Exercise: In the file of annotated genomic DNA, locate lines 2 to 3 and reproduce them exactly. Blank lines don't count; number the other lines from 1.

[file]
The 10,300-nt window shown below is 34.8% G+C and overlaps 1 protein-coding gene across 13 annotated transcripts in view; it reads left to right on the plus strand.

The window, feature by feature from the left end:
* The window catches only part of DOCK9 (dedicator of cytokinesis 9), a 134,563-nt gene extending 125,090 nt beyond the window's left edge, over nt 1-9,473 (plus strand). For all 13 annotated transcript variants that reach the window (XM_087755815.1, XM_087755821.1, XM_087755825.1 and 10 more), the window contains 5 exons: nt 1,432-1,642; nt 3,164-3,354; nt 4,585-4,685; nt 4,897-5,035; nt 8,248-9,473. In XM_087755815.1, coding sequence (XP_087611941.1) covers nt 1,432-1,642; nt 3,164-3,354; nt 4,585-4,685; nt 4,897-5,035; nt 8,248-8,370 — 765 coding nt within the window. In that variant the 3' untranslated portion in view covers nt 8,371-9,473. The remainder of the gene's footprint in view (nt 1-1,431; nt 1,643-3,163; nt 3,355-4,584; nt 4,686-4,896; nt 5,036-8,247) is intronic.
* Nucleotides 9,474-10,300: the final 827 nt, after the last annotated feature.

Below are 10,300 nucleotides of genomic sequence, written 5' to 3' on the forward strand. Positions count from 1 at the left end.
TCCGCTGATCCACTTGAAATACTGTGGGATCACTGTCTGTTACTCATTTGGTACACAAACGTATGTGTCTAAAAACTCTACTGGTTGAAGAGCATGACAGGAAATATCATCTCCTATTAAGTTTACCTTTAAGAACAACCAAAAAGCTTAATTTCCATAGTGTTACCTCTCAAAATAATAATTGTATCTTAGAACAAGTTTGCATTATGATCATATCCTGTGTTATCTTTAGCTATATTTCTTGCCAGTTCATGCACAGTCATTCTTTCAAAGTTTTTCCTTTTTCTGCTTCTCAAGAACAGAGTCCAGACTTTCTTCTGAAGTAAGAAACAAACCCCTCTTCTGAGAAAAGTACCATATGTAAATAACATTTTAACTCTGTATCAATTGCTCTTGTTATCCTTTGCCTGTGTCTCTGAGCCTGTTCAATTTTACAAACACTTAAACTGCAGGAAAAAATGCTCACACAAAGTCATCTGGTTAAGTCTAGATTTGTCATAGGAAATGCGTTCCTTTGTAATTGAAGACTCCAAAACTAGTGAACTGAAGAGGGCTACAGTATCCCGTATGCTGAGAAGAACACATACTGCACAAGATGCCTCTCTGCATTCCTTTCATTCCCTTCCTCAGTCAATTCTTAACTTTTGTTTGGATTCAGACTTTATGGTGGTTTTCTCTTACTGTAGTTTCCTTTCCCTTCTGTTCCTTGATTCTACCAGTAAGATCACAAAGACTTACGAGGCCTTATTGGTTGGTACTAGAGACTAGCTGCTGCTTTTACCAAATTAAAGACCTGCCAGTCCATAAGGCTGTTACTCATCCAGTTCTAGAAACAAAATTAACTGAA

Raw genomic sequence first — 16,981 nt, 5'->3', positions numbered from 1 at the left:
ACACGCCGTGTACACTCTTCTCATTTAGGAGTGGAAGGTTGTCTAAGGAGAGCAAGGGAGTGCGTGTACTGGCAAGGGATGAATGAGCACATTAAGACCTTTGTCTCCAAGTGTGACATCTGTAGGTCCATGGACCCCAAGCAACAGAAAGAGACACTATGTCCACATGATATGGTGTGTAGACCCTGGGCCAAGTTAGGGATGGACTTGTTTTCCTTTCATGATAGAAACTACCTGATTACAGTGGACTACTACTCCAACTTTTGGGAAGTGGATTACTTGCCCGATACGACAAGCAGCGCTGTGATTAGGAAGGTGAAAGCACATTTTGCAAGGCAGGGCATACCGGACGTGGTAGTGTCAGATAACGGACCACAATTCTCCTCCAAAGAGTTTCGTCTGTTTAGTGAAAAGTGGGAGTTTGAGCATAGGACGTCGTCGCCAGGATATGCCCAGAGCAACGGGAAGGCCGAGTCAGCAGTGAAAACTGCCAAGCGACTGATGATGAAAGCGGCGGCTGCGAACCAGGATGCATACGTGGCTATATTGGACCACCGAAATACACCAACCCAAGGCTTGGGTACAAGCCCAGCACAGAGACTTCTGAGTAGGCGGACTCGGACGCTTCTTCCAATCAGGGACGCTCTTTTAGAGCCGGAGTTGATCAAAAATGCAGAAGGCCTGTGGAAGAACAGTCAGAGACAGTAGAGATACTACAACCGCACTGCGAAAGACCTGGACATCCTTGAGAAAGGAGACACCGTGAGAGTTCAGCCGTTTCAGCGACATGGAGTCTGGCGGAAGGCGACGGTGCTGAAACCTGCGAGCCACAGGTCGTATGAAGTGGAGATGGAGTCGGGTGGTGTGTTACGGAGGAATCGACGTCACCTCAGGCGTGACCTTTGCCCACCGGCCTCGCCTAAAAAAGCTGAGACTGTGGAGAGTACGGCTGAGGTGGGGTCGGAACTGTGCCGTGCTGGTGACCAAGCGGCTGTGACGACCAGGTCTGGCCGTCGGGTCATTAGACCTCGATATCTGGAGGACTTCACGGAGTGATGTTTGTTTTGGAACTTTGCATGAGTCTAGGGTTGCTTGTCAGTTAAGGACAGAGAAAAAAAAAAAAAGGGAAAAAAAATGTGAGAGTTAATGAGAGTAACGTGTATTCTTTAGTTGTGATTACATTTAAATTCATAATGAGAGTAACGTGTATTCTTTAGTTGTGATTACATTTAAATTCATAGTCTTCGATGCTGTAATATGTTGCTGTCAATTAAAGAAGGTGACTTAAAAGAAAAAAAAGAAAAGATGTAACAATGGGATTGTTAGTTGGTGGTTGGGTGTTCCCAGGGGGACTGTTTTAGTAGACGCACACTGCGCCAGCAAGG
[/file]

The window, feature by feature from the left end:
* The window catches only part of DOCK9 (dedicator of cytokinesis 9), a 134,563-nt gene extending 125,090 nt beyond the window's left edge, over nt 1-9,473 (plus strand). For all 13 annotated transcript variants that reach the window (XM_087755815.1, XM_087755821.1, XM_087755825.1 and 10 more), the window contains 5 exons: nt 1,432-1,642; nt 3,164-3,354; nt 4,585-4,685; nt 4,897-5,035; nt 8,248-9,473. In XM_087755815.1, coding sequence (XP_087611941.1) covers nt 1,432-1,642; nt 3,164-3,354; nt 4,585-4,685; nt 4,897-5,035; nt 8,248-8,370 — 765 coding nt within the window. In that variant the 3' untranslated portion in view covers nt 8,371-9,473. The remainder of the gene's footprint in view (nt 1-1,431; nt 1,643-3,163; nt 3,355-4,584; nt 4,686-4,896; nt 5,036-8,247) is intronic.